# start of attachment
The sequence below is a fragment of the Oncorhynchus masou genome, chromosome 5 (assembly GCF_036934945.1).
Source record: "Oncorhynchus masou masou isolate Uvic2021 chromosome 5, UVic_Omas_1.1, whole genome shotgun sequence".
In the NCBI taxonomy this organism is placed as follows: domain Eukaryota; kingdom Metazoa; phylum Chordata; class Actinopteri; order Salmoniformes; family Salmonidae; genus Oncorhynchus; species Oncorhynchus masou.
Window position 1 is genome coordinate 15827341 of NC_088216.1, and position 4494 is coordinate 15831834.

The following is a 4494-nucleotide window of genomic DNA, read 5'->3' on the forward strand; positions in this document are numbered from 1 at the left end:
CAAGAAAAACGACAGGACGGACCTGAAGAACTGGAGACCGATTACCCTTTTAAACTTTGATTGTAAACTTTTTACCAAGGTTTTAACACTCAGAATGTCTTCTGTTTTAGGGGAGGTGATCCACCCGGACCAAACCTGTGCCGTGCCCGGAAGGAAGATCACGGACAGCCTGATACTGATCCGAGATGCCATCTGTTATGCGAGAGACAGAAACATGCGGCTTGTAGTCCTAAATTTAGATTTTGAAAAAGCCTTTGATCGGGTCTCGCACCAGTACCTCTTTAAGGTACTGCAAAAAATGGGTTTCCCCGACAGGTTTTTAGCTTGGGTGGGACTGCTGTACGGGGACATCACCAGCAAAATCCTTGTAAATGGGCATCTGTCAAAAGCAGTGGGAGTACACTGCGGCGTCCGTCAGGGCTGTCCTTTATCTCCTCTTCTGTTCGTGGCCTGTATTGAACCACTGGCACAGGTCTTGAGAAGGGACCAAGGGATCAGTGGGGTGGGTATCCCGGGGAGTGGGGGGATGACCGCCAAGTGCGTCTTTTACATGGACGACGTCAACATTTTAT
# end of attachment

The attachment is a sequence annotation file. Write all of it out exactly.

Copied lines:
The sequence below is a fragment of the Oncorhynchus masou genome, chromosome 5 (assembly GCF_036934945.1).
Source record: "Oncorhynchus masou masou isolate Uvic2021 chromosome 5, UVic_Omas_1.1, whole genome shotgun sequence".
In the NCBI taxonomy this organism is placed as follows: domain Eukaryota; kingdom Metazoa; phylum Chordata; class Actinopteri; order Salmoniformes; family Salmonidae; genus Oncorhynchus; species Oncorhynchus masou.
Window position 1 is genome coordinate 15827341 of NC_088216.1, and position 4494 is coordinate 15831834.

The following is a 4494-nucleotide window of genomic DNA, read 5'->3' on the forward strand; positions in this document are numbered from 1 at the left end:
CAAGAAAAACGACAGGACGGACCTGAAGAACTGGAGACCGATTACCCTTTTAAACTTTGATTGTAAACTTTTTACCAAGGTTTTAACACTCAGAATGTCTTCTGTTTTAGGGGAGGTGATCCACCCGGACCAAACCTGTGCCGTGCCCGGAAGGAAGATCACGGACAGCCTGATACTGATCCGAGATGCCATCTGTTATGCGAGAGACAGAAACATGCGGCTTGTAGTCCTAAATTTAGATTTTGAAAAAGCCTTTGATCGGGTCTCGCACCAGTACCTCTTTAAGGTACTGCAAAAAATGGGTTTCCCCGACAGGTTTTTAGCTTGGGTGGGACTGCTGTACGGGGACATCACCAGCAAAATCCTTGTAAATGGGCATCTGTCAAAAGCAGTGGGAGTACACTGCGGCGTCCGTCAGGGCTGTCCTTTATCTCCTCTTCTGTTCGTGGCCTGTATTGAACCACTGGCACAGGTCTTGAGAAGGGACCAAGGGATCAGTGGGGTGGGTATCCCGGGGAGTGGGGGGATGACCGCCAAGTGCGTCTTTTACATGGACGACGTCAACATTTTAT